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Turning a West End musical on its head

American revolutionary tale, Hamilton, has been taking theatre audiences by storm both in London and across the Atlantic in the USA.

One person who knows this story inside out is Michael Jibson, the award-winning actor who plays King George III in the current London cast. But Michael was introduced to the story of his character from a completely different perspective when he was invited to see some of the remarkable collection of the king’s documents held by the Royal Archives at Windsor Castle.

Over the past few years, King’s has played an important role in digitalising these papers as part of the Georgian Papers Programme. This has led to over 350,000 pages of historical documents from the Georgian Archives, including the official and private papers of King George III, being made available online. The original papers are only available to view by a select few though.

Oceans rise and empires fall: linking history to Hamilton

The Georgian Papers Programme curated a unique exhibition especially for Michael, linking references to King George III in Hamilton to those found in historical documents. They even organised the exhibits around themes highlighted in some of the songs the actor performs in his depiction of King George III.

Professors Karin Wulf, academic director of the Georgian Papers Programmme, explains: 'There is one crucial line which features in all three songs, ‘Oceans rise, empires fall.’ This really inspired us when we were creating the exhibition because it underlines the wider perspective of the programme.'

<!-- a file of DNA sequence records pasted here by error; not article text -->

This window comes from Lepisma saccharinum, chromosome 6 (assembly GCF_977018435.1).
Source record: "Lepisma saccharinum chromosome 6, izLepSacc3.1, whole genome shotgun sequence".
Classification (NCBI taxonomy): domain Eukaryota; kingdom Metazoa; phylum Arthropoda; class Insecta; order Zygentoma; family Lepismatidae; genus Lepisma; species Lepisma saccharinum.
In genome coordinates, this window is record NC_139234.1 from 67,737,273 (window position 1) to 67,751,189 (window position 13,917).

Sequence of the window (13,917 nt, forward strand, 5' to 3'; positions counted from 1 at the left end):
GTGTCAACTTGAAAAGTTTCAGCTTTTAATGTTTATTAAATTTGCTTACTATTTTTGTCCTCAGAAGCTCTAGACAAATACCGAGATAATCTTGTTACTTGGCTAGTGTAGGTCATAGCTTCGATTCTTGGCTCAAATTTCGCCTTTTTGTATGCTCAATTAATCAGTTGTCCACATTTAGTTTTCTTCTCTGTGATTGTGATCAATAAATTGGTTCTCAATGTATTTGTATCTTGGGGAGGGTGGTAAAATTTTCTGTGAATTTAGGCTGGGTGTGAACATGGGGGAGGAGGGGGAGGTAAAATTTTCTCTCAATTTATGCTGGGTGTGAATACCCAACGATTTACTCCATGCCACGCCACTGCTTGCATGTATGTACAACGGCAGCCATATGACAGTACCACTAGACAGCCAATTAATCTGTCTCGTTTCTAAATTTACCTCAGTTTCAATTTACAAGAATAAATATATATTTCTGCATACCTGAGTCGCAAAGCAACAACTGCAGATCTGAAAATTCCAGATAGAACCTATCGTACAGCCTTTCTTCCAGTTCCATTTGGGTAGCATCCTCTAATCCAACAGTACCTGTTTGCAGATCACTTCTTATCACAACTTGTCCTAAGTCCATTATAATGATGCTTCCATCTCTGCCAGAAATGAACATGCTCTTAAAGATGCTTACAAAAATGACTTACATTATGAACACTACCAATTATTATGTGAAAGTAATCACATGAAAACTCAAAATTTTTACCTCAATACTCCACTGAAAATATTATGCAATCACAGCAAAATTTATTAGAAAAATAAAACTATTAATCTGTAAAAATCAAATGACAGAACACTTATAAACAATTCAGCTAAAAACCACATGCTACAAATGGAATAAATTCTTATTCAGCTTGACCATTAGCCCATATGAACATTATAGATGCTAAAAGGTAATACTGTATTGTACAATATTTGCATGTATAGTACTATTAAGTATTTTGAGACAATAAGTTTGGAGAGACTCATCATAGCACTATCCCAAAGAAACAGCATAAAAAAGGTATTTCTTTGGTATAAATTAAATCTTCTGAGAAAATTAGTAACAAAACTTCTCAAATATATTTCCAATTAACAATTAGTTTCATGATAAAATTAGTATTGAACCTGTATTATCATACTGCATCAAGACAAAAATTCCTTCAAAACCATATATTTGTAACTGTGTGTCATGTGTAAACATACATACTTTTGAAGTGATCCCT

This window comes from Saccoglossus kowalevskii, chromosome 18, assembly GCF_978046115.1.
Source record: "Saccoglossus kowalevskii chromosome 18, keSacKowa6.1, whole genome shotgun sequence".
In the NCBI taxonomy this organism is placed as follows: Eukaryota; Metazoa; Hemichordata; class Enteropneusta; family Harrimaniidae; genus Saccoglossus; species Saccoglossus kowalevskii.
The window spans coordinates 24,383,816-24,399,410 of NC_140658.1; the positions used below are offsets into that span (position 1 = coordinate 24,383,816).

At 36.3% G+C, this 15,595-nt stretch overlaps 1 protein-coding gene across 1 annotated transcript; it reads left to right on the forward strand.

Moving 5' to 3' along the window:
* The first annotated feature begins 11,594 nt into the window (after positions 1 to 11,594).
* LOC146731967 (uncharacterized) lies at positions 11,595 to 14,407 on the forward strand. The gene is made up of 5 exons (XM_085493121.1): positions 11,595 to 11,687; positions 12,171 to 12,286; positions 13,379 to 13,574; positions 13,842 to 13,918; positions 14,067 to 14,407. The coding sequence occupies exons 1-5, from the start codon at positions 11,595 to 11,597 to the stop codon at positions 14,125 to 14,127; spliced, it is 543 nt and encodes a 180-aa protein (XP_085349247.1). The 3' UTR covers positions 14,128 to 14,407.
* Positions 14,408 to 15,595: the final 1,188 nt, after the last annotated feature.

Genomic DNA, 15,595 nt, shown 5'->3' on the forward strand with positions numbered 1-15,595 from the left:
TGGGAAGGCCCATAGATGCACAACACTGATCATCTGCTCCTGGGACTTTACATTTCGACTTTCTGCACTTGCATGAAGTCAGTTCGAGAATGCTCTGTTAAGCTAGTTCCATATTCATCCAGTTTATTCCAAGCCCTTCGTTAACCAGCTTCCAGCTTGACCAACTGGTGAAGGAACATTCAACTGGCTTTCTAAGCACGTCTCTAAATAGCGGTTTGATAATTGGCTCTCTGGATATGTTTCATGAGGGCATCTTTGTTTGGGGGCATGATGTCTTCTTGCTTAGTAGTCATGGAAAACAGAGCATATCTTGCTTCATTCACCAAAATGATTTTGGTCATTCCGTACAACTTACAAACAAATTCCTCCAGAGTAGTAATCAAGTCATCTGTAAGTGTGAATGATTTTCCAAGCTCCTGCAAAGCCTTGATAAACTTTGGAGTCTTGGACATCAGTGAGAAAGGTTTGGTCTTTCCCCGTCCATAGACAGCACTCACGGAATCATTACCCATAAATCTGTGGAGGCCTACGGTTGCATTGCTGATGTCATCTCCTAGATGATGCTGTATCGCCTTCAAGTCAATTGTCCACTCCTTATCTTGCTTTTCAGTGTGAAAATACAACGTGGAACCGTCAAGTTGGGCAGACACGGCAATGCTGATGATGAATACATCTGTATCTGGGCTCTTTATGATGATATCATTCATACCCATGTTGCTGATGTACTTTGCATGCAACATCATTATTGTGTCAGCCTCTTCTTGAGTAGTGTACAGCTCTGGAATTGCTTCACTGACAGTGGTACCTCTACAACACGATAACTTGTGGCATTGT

The digital exhibition

The programme team also decided to produce a virtual version of the exhibition available online, so that fans of Hamilton could have the opportunity to tread digitally in the actor’s footsteps.

Professor Arthur Burns, Academic Director of the Georgian Papers Programme said:

'We are interested in contemporary representations of the Georgian period, and of King George III himself. Michael Jibson’s visit was therefore an exciting one for us, bringing one of his foremost interpreter’s face to face with George’s own documents in his home at Windsor Castle.'

He added: 'Hamilton represents a fresh new direction in musical theatre and the Georgian Papers Programme enabled the meeting of old and new, which proved extremely fruitful.'

Find out more about the Georgian Papers Programme